Jan. 29 (Bloomberg) -- Chinese stocks trading in New York rebounded as an accord between U.S. regulators and Deloitte Touche Tohmatsu CPA Ltd. damped concern that a ban on the Asian nations’ accounting firms would delay earnings reports.
The Bloomberg China-US Equity Index of the most-traded Chinese stocks in the U.S. climbed 1.5 percent to 98.73 in New York, after plunging 6.6 percent in the previous three days. Baidu Inc., China’s biggest web search engine, rose the most in a month and online bookseller E-Commerce China Dangdang Inc. jumped 8.7 percent. TAL Education Group surged 15 percent, the most since 2011.
Deloitte Touche Tohmatsu and the Securities and Exchange Commission agreed to end a lawsuit related to the China-based firm’s audits of Longtop Financial Technologies Ltd, according to a Jan. 27 filing. Chinese stocks plunged last week after the SEC barred local affiliates of the four largest accounting firms from conducting audits, sparking concern that the companies wouldn’t be able to produce their earnings reports in time to meet U.S. listing requirements.
“The market overreacted to the original deal, because I don’t think the worst scenario was likely to take place, that firms wouldn’t have been able to file their annual reports,” Greg Lesko, who oversees $800 million in assets as managing director at Deltec Asset Management LLC, said by phone from New York yesterday. “China Internet stocks in particular have been very popular; it’s been a very exciting space. It’s an area that has clear growth, which is difficult to find these days.”
The iShares China Large-Cap ETF, the largest Chinese exchange-traded fund in the U.S., added 1.1 percent to $34.55. The Standard & Poor’s 500 Index rose 0.6 percent as earnings at companies from Pfizer Inc. to D.R. Horton Inc. topped estimates and consumer confidence increased ahead of a Federal Reserve policy meeting.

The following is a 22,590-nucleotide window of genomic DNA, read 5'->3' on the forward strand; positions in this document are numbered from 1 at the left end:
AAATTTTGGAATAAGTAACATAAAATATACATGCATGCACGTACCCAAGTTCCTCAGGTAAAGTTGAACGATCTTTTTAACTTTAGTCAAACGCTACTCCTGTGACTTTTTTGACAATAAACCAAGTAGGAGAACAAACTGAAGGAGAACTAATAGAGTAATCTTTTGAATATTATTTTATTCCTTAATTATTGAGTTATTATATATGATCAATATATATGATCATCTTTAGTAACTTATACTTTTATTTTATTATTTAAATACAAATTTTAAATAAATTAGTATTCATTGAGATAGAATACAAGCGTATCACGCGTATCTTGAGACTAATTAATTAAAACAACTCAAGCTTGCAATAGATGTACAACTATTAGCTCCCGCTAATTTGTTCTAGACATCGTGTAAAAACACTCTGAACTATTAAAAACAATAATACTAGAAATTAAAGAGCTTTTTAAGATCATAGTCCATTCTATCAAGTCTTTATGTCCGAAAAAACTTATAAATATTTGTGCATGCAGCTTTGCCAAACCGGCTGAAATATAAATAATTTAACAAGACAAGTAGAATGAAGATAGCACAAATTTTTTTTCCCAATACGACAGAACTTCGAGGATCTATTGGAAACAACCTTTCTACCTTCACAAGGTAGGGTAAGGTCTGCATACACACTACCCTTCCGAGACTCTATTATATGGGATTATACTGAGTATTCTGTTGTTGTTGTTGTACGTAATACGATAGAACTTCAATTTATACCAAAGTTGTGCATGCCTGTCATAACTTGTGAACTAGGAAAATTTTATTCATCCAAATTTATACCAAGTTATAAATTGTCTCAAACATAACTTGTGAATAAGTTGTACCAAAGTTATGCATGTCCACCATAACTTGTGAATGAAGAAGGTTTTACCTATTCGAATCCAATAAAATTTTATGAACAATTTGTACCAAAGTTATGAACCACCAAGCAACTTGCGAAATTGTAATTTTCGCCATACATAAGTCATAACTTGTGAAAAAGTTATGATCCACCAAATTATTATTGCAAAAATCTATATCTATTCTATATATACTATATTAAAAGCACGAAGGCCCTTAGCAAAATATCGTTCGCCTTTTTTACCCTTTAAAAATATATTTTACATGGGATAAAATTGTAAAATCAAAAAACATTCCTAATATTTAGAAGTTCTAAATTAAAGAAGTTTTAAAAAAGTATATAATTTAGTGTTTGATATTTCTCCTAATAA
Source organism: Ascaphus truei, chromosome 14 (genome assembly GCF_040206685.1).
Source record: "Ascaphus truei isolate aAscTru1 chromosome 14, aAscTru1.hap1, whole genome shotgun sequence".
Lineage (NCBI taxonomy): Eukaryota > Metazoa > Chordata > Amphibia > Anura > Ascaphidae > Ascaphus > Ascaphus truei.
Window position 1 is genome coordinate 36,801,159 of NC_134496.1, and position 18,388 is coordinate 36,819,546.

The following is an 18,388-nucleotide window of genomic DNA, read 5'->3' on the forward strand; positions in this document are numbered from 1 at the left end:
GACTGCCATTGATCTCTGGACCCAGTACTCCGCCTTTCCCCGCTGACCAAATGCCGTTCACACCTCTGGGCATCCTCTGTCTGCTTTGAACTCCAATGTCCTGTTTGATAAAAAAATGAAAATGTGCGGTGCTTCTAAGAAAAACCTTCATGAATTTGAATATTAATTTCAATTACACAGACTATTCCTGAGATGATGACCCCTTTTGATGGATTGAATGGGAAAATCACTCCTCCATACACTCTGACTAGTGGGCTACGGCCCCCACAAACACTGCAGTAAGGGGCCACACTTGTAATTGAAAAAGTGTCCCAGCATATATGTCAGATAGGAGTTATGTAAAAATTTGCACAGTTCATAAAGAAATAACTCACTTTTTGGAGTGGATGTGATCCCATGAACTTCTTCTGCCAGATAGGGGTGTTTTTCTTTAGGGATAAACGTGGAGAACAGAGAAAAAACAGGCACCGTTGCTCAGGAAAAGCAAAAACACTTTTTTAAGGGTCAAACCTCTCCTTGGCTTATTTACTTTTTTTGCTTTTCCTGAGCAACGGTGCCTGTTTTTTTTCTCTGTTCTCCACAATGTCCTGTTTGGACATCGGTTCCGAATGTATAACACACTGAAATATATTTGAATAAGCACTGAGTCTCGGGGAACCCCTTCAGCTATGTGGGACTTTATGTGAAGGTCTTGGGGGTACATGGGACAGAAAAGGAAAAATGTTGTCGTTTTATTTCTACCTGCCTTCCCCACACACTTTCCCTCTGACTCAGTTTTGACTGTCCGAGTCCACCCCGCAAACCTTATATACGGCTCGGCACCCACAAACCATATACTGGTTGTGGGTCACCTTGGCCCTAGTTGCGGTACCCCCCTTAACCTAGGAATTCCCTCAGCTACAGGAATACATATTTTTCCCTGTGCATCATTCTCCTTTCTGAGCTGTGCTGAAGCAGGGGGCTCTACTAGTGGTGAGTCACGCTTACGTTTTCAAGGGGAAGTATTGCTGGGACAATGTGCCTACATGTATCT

The firms receiving six-month bans are Deloitte Touche Tohmatsu, an affiliate of New York-based Deloitte & Touche LLP, Ernst & Young Hua Ming LLP, KPMG Huazhen and PricewaterhouseCoopers Zhong Tian CPAs Ltd. If finalized, the ruling by U.S. Administrative Law Judge Cameron Elliot could impact the 425 Chinese companies with market capitalization of $185 billion traded in New York.
Deloitte will provide work papers related to Longtop to China’s securities regulator when thee documents will be requested, according to the agreement dated Jan. 27 and filed in federal court in Washington. The SEC said it received a “substantial volume” of documents related to Longtop from China’s securities regulator. The U.S. agency has deregistered more than 60 China-based issuers, including Longtop, which the SEC says defrauded investors of $1 billion.
JPMorgan Chase & Co. said the agreement was a “key milestone” in the resolution of the accounting dispute in a research note published yesterday.
“We view the event as a positive development for the China ADRs accounting issue,” wrote Alex Yao, a Hong Kong-based analyst for JPMorgan. “We expect an accelerated recovery of sector share prices from the recent pull-back.”
American depositary receipts of Baidu, based in Beijing, added 3.5 percent to $164.24 in the biggest gain since Dec. 27. They had tumbled 9 percent in the previous three days.
Morgan Stanley said in a note yesterday that the Deloitte agreement offered “buying opportunities” on certain Chinese Internet stocks including Baidu and Dangdang.
Dangdang, based in Beijing, surged to $9.61 after sinking 20 percent in the previous three days. TAL, a tutoring service provider, jumped to $24.41, its biggest advance since July 2011.
The Hang Seng China Enterprises Index in Hong Kong slipped 0.3 percent to 9,763.97,the lowest since August, while the Shanghai Composite climbed 0.3 percent to 2,038.51.
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